Zero Drop Cushioned Running Shoes Comparison
This spring, zero-drop footwear is getting a boost – in terms of underfoot cushioning and protection. Once the exclusive domain of “minimal” footwear, zero-drop designs are growing up (off the ground, that is) with thicker platforms designed to provide more impact protection.
Three big brands – Brooks, Mizuno and Saucony – have introduced cushioned, zero-drop models this year. We took to the roads in all three, and here’s how they stack up.
6.1 oz (Men’s 9), $100 MSRP
The PureDrift got a lot of buzz before its January release. Known for its close to the ground feel, this shoe maintains a touch of cushioning underfoot. One of the more minimal releases of the year, the PureDrift is a treat for those looking for an almost barefoot ride.
Not as cushioned as it may appear, the extra firm underfoot feel makes it best reserved for experienced minimalist runners. Removal of the sockliner allows for an even closer to the ground experience, though testers agreed that the difference in cushioning is small.
The PureDrift platform utilizes a pod construction that delivers remarkable flexibility, especially in the forefoot. The pods are noticeable underfoot when transitioning from landing to toe-off, though the effect on the overall ride is small.
The toebox is the widest in this test, and there’s a roomy fit throughout the shoe. Runners with narrower feet may notice scrunching of excess material over the top of the foot.
6.8 oz (Men’s 9), $120 MSRP
The Wave Evo Cursoris utilizes Mizuno’s approach to technology – the Wave plate, their characteristic responsive ride, their cradling of the foot in key areas – but optimized for the midfoot striker.
This shoe offers a slipper-like fit. The toebox does allow some toe splay, though not to the extent of the wider PureDrift. A few testers found that stitching at the base of the tongue caused some irritation during sockless use, but otherwise the upper received a lot of praise.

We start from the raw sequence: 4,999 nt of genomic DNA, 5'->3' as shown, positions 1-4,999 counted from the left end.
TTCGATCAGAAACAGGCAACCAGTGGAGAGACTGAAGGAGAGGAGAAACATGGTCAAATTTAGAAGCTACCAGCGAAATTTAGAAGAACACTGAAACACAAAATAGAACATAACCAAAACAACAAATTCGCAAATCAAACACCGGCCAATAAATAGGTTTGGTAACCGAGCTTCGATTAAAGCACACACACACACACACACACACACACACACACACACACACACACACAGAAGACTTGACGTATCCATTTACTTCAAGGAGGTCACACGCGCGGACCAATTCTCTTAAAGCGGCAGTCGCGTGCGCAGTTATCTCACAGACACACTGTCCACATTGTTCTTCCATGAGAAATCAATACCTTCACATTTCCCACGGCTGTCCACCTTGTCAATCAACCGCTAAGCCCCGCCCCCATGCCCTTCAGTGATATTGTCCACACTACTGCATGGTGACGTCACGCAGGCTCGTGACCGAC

In terms of cushioning, the Cursoris sits between the PureDrift and the Virrata, offering a moderate amount of impact protection and rebound for a shoe with such low stack heights. We credited the feel at least in part to its midfoot Wave plate.
Runners who like a firmer underfoot feel or who have an efficient stride should be able to use the Cursoris for high mileage running.
6.7 oz (Men’s 9), $90 MSRP
Of all the new running footwear releases of 2013, few models have equaled the hype and excitement of Saucony’s Virrata. A close cousin to the ever-popular Kinvara, the Virrata introduces a flexible, light, and cushioned zero-drop shoe to Saucony’s already diverse running shoe assortment.
The Virrata uses internal bootie construction to create a seamless environment around the foot and offers a snug and comfortable fit. The Virrata does lack the wider forefoot of the PureDrift and the Cursoris, fitting more like a performance shoe in the toebox.
The Virrata offers the most impact protection of the shoes in this comparison. The ride is incredibly smooth, lacking the sharp landing typical of a zero drop shoe, and effortlessly rolls forward through toe-off thanks to deep flex grooves in the platform. Grip on the road is adequate, though the outsole gets easily chewed up due to minimal use of carbon rubber to save weight.